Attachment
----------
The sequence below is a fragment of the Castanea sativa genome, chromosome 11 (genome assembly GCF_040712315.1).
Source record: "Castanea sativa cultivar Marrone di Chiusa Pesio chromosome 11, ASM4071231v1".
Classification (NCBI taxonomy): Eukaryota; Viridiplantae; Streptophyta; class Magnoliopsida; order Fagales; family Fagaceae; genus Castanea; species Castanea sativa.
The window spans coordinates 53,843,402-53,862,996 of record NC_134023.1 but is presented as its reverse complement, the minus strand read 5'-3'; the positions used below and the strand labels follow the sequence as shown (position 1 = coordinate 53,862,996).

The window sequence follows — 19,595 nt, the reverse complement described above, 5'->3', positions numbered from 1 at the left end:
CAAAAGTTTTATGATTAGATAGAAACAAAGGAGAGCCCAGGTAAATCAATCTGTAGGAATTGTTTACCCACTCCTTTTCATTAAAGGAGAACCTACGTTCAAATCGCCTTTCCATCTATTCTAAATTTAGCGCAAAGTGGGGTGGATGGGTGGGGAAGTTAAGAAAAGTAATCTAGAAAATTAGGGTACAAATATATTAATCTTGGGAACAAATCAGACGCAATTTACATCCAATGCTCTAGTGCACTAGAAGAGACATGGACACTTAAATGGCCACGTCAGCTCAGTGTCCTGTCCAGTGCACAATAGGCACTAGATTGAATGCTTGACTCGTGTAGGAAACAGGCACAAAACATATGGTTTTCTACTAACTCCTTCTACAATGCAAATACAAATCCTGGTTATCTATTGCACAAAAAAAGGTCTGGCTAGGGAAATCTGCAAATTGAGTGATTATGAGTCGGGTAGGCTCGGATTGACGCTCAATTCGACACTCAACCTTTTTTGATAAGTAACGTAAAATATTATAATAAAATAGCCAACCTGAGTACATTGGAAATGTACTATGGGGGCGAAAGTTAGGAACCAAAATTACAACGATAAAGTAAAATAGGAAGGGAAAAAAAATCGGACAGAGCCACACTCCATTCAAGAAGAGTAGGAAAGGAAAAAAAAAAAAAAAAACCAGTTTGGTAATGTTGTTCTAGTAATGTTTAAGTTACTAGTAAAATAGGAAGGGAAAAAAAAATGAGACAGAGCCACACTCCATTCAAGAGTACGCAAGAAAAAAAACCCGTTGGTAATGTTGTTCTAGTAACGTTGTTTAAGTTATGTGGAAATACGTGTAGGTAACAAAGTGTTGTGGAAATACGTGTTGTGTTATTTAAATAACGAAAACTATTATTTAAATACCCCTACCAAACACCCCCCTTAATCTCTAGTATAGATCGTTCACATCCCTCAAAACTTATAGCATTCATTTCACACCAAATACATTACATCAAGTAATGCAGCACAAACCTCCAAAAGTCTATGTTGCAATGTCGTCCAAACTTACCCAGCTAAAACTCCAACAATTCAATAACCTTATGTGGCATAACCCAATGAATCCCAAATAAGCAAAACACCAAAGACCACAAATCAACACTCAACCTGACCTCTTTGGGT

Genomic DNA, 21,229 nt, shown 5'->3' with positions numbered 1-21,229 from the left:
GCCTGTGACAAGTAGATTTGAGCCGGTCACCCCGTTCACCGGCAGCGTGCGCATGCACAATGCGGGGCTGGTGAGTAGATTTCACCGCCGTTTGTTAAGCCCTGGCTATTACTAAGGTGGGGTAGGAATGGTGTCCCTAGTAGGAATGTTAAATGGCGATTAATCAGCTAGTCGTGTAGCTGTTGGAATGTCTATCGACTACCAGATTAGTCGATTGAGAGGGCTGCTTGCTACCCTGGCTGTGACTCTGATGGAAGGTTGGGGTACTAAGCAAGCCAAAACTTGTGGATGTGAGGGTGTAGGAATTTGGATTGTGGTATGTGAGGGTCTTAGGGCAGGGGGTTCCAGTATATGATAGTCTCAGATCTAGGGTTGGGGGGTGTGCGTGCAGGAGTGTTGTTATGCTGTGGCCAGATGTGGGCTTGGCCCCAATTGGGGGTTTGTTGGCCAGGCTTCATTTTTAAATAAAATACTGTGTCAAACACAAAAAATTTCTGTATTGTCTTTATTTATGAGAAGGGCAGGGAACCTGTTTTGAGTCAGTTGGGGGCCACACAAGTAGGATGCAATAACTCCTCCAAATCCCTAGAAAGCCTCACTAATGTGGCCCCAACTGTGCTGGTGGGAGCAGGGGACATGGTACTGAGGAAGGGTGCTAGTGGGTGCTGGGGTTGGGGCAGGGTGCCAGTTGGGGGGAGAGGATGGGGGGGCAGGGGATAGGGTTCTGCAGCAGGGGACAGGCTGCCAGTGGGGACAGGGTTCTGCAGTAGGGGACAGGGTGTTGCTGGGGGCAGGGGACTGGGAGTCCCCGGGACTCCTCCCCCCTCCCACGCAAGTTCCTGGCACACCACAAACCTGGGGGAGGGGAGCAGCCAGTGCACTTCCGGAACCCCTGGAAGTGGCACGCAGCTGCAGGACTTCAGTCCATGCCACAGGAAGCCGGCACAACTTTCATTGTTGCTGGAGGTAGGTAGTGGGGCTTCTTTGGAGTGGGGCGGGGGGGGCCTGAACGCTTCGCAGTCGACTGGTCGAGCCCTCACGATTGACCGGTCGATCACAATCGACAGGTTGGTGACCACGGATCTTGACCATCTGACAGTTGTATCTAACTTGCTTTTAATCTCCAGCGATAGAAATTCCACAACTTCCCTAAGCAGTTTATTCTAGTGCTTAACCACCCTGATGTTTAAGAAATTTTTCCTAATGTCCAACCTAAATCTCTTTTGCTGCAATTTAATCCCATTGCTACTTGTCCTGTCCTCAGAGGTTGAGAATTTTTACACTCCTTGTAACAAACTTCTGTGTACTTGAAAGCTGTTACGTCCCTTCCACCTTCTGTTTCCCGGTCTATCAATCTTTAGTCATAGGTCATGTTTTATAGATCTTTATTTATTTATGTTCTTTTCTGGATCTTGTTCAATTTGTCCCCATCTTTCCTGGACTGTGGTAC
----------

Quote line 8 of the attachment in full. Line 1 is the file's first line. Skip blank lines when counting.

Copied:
GCCTGTGACAAGTAGATTTGAGCCGGTCACCCCGTTCACCGGCAGCGTGCGCATGCACAATGCGGGGCTGGTGAGTAGATTTCACCGCCGTTTGTTAAGCCCTGGCTATTACTAAGGTGGGGTAGGAATGGTGTCCCTAGTAGGAATGTTAAATGGCGATTAATCAGCTAGTCGTGTAGCTGTTGGAATGTCTATCGACTACCAGATTAGTCGATTGAGAGGGCTGCTTGCTACCCTGGCTGTGACTCTGATGGAAGGTTGGGGTACTAAGCAAGCCAAAACTTGTGGATGTGAGGGTGTAGGAATTTGGATTGTGGTATGTGAGGGTCTTAGGGCAGGGGGTTCCAGTATATGATAGTCTCAGATCTAGGGTTGGGGGGTGTGCGTGCAGGAGTGTTGTTATGCTGTGGCCAGATGTGGGCTTGGCCCCAATTGGGGGTTTGTTGGCCAGGCTTCATTTTTAAATAAAATACTGTGTCAAACACAAAAAATTTCTGTATTGTCTTTATTTATGAGAAGGGCAGGGAACCTGTTTTGAGTCAGTTGGGGGCCACACAAGTAGGATGCAATAACTCCTCCAAATCCCTAGAAAGCCTCACTAATGTGGCCCCAACTGTGCTGGTGGGAGCAGGGGACATGGTACTGAGGAAGGGTGCTAGTGGGTGCTGGGGTTGGGGCAGGGTGCCAGTTGGGGGGAGAGGATGGGGGGGCAGGGGATAGGGTTCTGCAGCAGGGGACAGGCTGCCAGTGGGGACAGGGTTCTGCAGTAGGGGACAGGGTGTTGCTGGGGGCAGGGGACTGGGAGTCCCCGGGACTCCTCCCCCCTCCCACGCAAGTTCCTGGCACACCACAAACCTGGGGGAGGGGAGCAGCCAGTGCACTTCCGGAACCCCTGGAAGTGGCACGCAGCTGCAGGACTTCAGTCCATGCCACAGGAAGCCGGCACAACTTTCATTGTTGCTGGAGGTAGGTAGTGGGGCTTCTTTGGAGTGGGGCGGGGGGGGCCTGAACGCTTCGCAGTCGACTGGTCGAGCCCTCACGATTGACCGGTCGATCACAATCGACAGGTTGGTGACCACGGATCTTGACCATCTGACAGTTGTATCTAACTTGCTTTTAATCTCCAGCGATAGAAATTCCACAACTTCCCTAAGCAGTTTATTCTAGTGCTTAACCACCCTGATGTTTAAGAAATTTTTCCTAATGTCCAACCTAAATCTCTTTTGCTGCAATTTAATCCCATTGCTACTTGTCCTGTCCTCAGAGGTTGAGAATTTTTACACTCCTTGTAACAAACTTCTGTGTACTTGAAAGCTGTTACGTCCCTTCCACCTTCTGTTTCCCGGTCTATCAATCTTTAGTCATAGGTCATGTTTTATAGATCTTTATTTATTTATGTTCTTTTCTGGATCTTGTTCAATTTGTCCCCATCTTTCCTGGACTGTGGTAC